2017-09-14 09:46:51

Ever since Henri Cartier-Bresson documented the final days of China’s civil war in the late 1940s, the images of the country beyond its borders have been defined largely by non-Chinese. In the meantime, China has grown ever more connected with the wider world, though little of its domestic photography has gone global.

This year, “China Through Chinese Eyes,” an exhibition that features the work of 20 Chinese photographers, met the American public for the first time at Photoville in Brooklyn, New York. On display are photos by three Sixth Tone photojournalists: Wu Yue, Zhou Pinglang, and Chen Ronghui.

Founded in 2011, Photoville is one of the largest and most visited photography festivals in the U.S. With shipping containers as exhibition spaces as its distinguishing feature, it has attracted talent from top international media organizations such as Time magazine, National Geographic, The New York Times, Getty Images, and Instagram.

Drawn from dozens of photo galleries published over the last two years by Chinese media, “China Through Chinese Eyes” explores the social, cultural, and economic issues central to the Chinese people. Visitors will see stories about the rise of China’s middle class, how Chinese society is tiptoeing toward acceptance of the LGBTQ community, and what the China-Africa relationship looks like on a micro scale. Together, these stories help piece together a more nuanced view of the country, as the artists help China understand itself.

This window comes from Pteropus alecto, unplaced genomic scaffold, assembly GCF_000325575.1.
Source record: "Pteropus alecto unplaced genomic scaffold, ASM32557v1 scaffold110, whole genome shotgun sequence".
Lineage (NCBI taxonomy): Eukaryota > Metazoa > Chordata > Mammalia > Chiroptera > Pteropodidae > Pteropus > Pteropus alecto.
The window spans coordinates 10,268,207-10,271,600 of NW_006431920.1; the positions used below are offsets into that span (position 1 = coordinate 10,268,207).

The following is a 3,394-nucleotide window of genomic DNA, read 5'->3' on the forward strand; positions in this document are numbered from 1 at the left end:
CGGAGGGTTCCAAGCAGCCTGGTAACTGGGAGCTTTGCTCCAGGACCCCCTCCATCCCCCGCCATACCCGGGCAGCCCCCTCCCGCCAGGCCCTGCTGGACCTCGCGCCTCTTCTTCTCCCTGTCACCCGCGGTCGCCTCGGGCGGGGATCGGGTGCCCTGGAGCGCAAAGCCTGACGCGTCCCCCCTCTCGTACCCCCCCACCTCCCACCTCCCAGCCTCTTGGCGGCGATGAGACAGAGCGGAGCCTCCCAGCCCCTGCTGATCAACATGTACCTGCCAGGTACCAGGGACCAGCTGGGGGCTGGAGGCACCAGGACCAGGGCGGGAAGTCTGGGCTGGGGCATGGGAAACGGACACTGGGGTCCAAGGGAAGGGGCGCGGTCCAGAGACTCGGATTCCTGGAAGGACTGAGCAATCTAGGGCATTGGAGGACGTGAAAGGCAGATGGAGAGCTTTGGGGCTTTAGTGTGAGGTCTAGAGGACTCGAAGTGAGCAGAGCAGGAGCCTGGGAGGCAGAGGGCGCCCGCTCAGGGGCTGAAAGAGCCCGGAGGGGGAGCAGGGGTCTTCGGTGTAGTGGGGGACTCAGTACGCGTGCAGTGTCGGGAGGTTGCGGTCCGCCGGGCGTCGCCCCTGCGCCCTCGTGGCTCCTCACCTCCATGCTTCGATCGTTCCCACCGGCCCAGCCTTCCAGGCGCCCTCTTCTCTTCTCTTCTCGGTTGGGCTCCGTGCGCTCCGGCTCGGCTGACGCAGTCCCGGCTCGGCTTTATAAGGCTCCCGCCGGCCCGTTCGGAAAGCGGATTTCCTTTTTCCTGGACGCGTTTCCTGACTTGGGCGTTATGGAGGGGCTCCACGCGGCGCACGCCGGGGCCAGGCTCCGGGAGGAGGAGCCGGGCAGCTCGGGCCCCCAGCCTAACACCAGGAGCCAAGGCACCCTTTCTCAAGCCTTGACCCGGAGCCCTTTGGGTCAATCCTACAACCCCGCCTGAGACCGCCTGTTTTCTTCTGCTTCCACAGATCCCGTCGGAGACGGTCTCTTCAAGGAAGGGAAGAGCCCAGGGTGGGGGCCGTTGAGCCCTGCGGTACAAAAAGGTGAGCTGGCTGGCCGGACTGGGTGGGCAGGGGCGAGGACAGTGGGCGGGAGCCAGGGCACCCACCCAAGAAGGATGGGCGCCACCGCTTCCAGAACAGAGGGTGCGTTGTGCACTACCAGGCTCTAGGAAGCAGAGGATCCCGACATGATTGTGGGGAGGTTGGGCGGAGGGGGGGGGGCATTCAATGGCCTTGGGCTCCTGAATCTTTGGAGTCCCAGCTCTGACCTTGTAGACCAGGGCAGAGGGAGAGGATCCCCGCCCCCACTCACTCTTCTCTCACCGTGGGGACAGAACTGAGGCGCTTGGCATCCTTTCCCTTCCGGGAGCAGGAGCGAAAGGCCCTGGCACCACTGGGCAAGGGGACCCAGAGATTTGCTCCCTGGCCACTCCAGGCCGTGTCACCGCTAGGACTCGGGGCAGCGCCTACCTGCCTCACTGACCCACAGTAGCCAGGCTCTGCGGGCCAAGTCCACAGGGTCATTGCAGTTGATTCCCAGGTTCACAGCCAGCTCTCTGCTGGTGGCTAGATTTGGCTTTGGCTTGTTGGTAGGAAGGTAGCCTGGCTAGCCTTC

Sixth Tone’s contributions include the story of a young Chinese couple who escaped the Cultural Revolution by swimming to Hong Kong, a look inside China’s first etiquette school, and a surreal series on the country’s eclectic theme parks.

The festival runs from Sept. 13 to 17 and Sept. 21 to 24 in Brooklyn Bridge Park, beneath the Brooklyn Bridge.

Ye Charlotte Ming curates the Photoville festival.